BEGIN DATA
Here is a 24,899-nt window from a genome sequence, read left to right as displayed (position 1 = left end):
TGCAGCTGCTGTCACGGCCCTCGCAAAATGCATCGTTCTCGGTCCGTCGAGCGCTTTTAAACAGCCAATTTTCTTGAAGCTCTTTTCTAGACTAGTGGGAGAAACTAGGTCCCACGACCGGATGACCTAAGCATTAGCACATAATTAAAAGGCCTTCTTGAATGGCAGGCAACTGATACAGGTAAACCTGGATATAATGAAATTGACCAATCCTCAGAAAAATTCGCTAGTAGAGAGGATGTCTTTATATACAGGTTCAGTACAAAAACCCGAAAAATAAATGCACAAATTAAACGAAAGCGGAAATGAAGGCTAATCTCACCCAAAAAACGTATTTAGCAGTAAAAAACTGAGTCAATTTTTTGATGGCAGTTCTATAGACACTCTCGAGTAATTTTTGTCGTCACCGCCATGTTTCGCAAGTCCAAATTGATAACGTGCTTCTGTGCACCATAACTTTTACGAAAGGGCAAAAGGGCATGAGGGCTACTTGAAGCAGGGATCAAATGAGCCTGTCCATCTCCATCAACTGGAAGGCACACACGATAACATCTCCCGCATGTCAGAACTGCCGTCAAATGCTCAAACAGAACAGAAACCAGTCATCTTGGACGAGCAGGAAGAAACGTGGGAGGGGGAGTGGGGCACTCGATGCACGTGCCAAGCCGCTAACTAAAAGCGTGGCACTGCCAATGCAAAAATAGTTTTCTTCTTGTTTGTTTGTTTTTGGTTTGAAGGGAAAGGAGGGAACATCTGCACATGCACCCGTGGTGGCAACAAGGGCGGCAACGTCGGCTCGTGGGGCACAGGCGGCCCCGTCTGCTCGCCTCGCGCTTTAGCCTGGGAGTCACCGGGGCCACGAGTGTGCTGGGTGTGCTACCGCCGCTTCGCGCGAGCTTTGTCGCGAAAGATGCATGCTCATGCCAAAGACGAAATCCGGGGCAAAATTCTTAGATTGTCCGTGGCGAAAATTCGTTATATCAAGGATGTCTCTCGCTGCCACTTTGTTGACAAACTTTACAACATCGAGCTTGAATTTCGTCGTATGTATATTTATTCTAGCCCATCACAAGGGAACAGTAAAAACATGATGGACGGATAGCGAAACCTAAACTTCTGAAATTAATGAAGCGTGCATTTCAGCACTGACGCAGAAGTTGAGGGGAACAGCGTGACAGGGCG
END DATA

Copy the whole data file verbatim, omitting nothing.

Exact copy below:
Here is a 24,899-nt window from a genome sequence, read left to right as displayed (position 1 = left end):
TGCAGCTGCTGTCACGGCCCTCGCAAAATGCATCGTTCTCGGTCCGTCGAGCGCTTTTAAACAGCCAATTTTCTTGAAGCTCTTTTCTAGACTAGTGGGAGAAACTAGGTCCCACGACCGGATGACCTAAGCATTAGCACATAATTAAAAGGCCTTCTTGAATGGCAGGCAACTGATACAGGTAAACCTGGATATAATGAAATTGACCAATCCTCAGAAAAATTCGCTAGTAGAGAGGATGTCTTTATATACAGGTTCAGTACAAAAACCCGAAAAATAAATGCACAAATTAAACGAAAGCGGAAATGAAGGCTAATCTCACCCAAAAAACGTATTTAGCAGTAAAAAACTGAGTCAATTTTTTGATGGCAGTTCTATAGACACTCTCGAGTAATTTTTGTCGTCACCGCCATGTTTCGCAAGTCCAAATTGATAACGTGCTTCTGTGCACCATAACTTTTACGAAAGGGCAAAAGGGCATGAGGGCTACTTGAAGCAGGGATCAAATGAGCCTGTCCATCTCCATCAACTGGAAGGCACACACGATAACATCTCCCGCATGTCAGAACTGCCGTCAAATGCTCAAACAGAACAGAAACCAGTCATCTTGGACGAGCAGGAAGAAACGTGGGAGGGGGAGTGGGGCACTCGATGCACGTGCCAAGCCGCTAACTAAAAGCGTGGCACTGCCAATGCAAAAATAGTTTTCTTCTTGTTTGTTTGTTTTTGGTTTGAAGGGAAAGGAGGGAACATCTGCACATGCACCCGTGGTGGCAACAAGGGCGGCAACGTCGGCTCGTGGGGCACAGGCGGCCCCGTCTGCTCGCCTCGCGCTTTAGCCTGGGAGTCACCGGGGCCACGAGTGTGCTGGGTGTGCTACCGCCGCTTCGCGCGAGCTTTGTCGCGAAAGATGCATGCTCATGCCAAAGACGAAATCCGGGGCAAAATTCTTAGATTGTCCGTGGCGAAAATTCGTTATATCAAGGATGTCTCTCGCTGCCACTTTGTTGACAAACTTTACAACATCGAGCTTGAATTTCGTCGTATGTATATTTATTCTAGCCCATCACAAGGGAACAGTAAAAACATGATGGACGGATAGCGAAACCTAAACTTCTGAAATTAATGAAGCGTGCATTTCAGCACTGACGCAGAAGTTGAGGGGAACAGCGTGACAGGGCG